I'm trying to add myself to the fuse user group but it doesn't look like the change is taking effect even though /etc/group looks correct after invoking addgroup or usermod.

I've tried both ...

sudo addgroup fjohnson fuse


sudo usermod -a -G fuse fjohnson

/etc/group shows the change


but I can't read

-rw-r----- 1 root fuse 215 Oct 16 10:39 /etc/fuse.conf


cat: /etc/fuse.conf: Permission denied

and groups(1) returns

fjohnson adm dialout cdrom plugdev lpadmin admin sambashare
  • 9
    Have you logged out and logged back in after the change? Oct 16, 2013 at 15:02
  • 3
    See this as well.
    – Joseph R.
    Oct 16, 2013 at 15:09
  • @esnyder- I've got too many things open to do that. Any idea why that would work? (It sounds like it would from what I have been reading)
    – fthinker
    Oct 16, 2013 at 15:22
  • @esnyder,@Joseph R. - I've upvoted both of you since your comments were both correct.
    – fthinker
    Oct 16, 2013 at 15:37
  • 1
    Something related that tripped me up briefly was using ssh ControlMaster to log into all my boxes. Logging out and back in is insufficient to refresh groups as the session is effectively kept open. In this case you need to log out, "ssh -O exit <host>" and log back in. Feb 7, 2020 at 22:36

1 Answer 1


When you add a group to a user, this user should logout/login in order for the change to take effect.

You can also use newgrp command.

  $ id
  uid=1000(romain) gid=1000(romain) groups=1000(romain),24(cdrom),25(floppy),27(sudo),29(audio),30(dip),44(video),46(plugdev),105(scanner),110(bluetooth),112(netdev)
  $ sudo addgroup romain fuse
  Adding user `romain' to group `fuse' ...
  Adding user romain to group fuse
  $ id
  uid=1000(romain) gid=1000(romain) groups=1000(romain),24(cdrom),25(floppy),27(sudo),29(audio),30(dip),44(video),46(plugdev),105(scanner),110(bluetooth),112(netdev)
  $ newgrp fuse
  $ id
  uid=1000(romain) gid=103(fuse) groups=1000(romain),24(cdrom),25(floppy),27(sudo),29(audio),30(dip),44(video),46(plugdev),103(fuse),105(scanner),110(bluetooth),112(netdev)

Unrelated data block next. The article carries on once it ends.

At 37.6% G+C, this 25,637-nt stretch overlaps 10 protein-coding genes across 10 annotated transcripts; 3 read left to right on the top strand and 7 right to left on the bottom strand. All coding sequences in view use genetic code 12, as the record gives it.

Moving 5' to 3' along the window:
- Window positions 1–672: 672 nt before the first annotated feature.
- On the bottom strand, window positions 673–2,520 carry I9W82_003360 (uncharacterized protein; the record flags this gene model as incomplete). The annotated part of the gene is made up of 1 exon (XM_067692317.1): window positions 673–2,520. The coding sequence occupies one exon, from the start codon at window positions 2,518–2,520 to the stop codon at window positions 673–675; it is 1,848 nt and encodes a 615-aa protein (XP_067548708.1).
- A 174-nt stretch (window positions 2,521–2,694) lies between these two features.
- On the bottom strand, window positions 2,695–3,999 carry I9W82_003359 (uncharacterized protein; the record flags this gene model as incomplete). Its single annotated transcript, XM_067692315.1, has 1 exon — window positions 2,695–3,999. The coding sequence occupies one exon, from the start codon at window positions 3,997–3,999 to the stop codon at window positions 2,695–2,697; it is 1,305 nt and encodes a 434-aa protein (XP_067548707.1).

• 9
    Note that the effect of newgrp fuse is not to let "Adding user romain to group fuse" to take effect, the effect is that the primary GID of the user changed which is fundamentally different - e.g. newly created files will have gid=103 rather than gid=1000. May 26, 2018 at 21:30
  • 9
    This is answer is not what i was looking for. im having same issue, when i add user to a group, it shows in /etc/group but doesnt show in groups, i have exited, logged back in, still not showing. I do have ssh multiplex on, i wonder if thats it, however I feel as if exiting should be enough. This is for Centos6, and this problem is consistent across multiple servers. newgrp just seems to be a temp workaround, where i want to set user perms, and want to make sure its working right. Jun 18, 2018 at 17:43
  • 2
    @JakubKlinkovský - call newgrp fuse then newgrp romain, as discussed in detail in this answer - unix.stackexchange.com/a/613608/247579 Oct 9, 2020 at 11:56
  • 2
    @BrianThomas - 'newgrp' opens a new shell, and in that shell the new group shows in groups. It is true that if you leave that shell, the effect is reversed without side effects. If that is not enough and you are looking for alternative to reboot (because logout doesn't work) then try looking at the second part of my answer unix.stackexchange.com/a/613608/247579 , where I discuss killing a user process titled (sd-pam) which uniquely didn't get killed by the logout. May be related to systemd. Worked for me in ubuntu 20.04. Oct 9, 2020 at 12:47

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